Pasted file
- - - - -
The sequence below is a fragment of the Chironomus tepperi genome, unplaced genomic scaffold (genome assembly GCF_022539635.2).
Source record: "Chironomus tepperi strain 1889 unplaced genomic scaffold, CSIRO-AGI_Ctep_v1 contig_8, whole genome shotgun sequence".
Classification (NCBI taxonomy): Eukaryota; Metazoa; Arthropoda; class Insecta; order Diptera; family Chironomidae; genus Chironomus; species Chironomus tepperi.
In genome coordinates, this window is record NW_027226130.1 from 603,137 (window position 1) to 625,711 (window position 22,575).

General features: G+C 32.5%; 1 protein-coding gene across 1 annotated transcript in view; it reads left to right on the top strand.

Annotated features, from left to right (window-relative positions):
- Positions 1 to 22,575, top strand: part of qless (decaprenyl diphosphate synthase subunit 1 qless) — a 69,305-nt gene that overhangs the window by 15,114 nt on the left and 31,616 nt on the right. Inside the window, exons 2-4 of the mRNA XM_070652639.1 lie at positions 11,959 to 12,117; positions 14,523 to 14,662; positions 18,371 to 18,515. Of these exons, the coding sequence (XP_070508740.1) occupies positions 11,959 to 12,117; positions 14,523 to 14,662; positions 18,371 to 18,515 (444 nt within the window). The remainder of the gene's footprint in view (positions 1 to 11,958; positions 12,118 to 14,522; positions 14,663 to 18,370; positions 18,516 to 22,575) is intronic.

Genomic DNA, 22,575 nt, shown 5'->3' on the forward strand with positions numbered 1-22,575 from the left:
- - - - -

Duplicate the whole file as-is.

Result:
The sequence below is a fragment of the Chironomus tepperi genome, unplaced genomic scaffold (genome assembly GCF_022539635.2).
Source record: "Chironomus tepperi strain 1889 unplaced genomic scaffold, CSIRO-AGI_Ctep_v1 contig_8, whole genome shotgun sequence".
Classification (NCBI taxonomy): Eukaryota; Metazoa; Arthropoda; class Insecta; order Diptera; family Chironomidae; genus Chironomus; species Chironomus tepperi.
In genome coordinates, this window is record NW_027226130.1 from 603,137 (window position 1) to 625,711 (window position 22,575).

General features: G+C 32.5%; 1 protein-coding gene across 1 annotated transcript in view; it reads left to right on the top strand.

Annotated features, from left to right (window-relative positions):
- Positions 1 to 22,575, top strand: part of qless (decaprenyl diphosphate synthase subunit 1 qless) — a 69,305-nt gene that overhangs the window by 15,114 nt on the left and 31,616 nt on the right. Inside the window, exons 2-4 of the mRNA XM_070652639.1 lie at positions 11,959 to 12,117; positions 14,523 to 14,662; positions 18,371 to 18,515. Of these exons, the coding sequence (XP_070508740.1) occupies positions 11,959 to 12,117; positions 14,523 to 14,662; positions 18,371 to 18,515 (444 nt within the window). The remainder of the gene's footprint in view (positions 1 to 11,958; positions 12,118 to 14,522; positions 14,663 to 18,370; positions 18,516 to 22,575) is intronic.

Genomic DNA, 22,575 nt, shown 5'->3' on the forward strand with positions numbered 1-22,575 from the left: